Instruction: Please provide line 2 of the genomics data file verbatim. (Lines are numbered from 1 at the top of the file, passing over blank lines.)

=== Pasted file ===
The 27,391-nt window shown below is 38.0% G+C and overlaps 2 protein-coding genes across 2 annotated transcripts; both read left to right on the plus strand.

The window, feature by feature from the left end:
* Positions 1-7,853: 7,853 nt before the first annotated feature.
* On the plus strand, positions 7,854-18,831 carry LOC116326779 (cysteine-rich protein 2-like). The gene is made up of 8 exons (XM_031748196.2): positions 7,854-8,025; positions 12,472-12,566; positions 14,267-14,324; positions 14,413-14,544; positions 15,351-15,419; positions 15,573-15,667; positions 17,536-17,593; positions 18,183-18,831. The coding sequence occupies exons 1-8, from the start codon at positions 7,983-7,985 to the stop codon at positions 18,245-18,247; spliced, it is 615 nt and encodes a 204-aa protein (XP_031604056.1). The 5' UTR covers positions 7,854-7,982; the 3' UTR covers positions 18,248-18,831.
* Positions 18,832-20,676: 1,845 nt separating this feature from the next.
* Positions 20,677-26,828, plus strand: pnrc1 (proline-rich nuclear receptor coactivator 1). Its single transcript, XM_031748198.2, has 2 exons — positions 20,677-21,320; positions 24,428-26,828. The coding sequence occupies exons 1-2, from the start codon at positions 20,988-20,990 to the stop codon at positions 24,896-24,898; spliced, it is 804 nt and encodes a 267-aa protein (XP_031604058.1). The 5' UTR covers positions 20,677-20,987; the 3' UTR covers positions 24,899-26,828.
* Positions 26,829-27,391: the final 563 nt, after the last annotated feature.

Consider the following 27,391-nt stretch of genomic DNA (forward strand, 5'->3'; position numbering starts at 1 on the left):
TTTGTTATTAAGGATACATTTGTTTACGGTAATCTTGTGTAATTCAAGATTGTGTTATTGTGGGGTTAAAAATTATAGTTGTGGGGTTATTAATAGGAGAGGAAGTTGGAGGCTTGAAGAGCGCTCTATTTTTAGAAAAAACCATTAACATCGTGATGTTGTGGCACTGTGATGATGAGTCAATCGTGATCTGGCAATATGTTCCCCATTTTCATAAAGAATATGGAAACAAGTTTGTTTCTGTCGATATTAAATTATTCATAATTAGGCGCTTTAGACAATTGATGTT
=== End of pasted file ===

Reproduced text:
The window, feature by feature from the left end: